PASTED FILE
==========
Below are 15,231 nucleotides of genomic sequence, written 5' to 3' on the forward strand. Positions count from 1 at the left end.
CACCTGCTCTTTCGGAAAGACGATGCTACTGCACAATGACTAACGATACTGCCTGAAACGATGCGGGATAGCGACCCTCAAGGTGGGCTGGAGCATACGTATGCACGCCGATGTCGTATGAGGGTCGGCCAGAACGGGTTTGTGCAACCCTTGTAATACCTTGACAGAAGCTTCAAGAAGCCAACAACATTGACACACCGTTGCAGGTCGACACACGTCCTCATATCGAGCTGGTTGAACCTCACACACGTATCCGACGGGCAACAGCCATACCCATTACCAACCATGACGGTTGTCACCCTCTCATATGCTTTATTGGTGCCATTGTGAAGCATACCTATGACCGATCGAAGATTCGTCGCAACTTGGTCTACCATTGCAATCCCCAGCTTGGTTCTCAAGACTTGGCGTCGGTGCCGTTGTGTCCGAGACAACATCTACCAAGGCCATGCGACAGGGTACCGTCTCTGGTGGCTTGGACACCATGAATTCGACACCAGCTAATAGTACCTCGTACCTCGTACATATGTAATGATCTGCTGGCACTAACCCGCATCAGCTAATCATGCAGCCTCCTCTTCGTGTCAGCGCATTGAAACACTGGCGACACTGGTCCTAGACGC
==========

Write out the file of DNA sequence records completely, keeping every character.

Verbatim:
Below are 15,231 nucleotides of genomic sequence, written 5' to 3' on the forward strand. Positions count from 1 at the left end.
CACCTGCTCTTTCGGAAAGACGATGCTACTGCACAATGACTAACGATACTGCCTGAAACGATGCGGGATAGCGACCCTCAAGGTGGGCTGGAGCATACGTATGCACGCCGATGTCGTATGAGGGTCGGCCAGAACGGGTTTGTGCAACCCTTGTAATACCTTGACAGAAGCTTCAAGAAGCCAACAACATTGACACACCGTTGCAGGTCGACACACGTCCTCATATCGAGCTGGTTGAACCTCACACACGTATCCGACGGGCAACAGCCATACCCATTACCAACCATGACGGTTGTCACCCTCTCATATGCTTTATTGGTGCCATTGTGAAGCATACCTATGACCGATCGAAGATTCGTCGCAACTTGGTCTACCATTGCAATCCCCAGCTTGGTTCTCAAGACTTGGCGTCGGTGCCGTTGTGTCCGAGACAACATCTACCAAGGCCATGCGACAGGGTACCGTCTCTGGTGGCTTGGACACCATGAATTCGACACCAGCTAATAGTACCTCGTACCTCGTACATATGTAATGATCTGCTGGCACTAACCCGCATCAGCTAATCATGCAGCCTCCTCTTCGTGTCAGCGCATTGAAACACTGGCGACACTGGTCCTAGACGC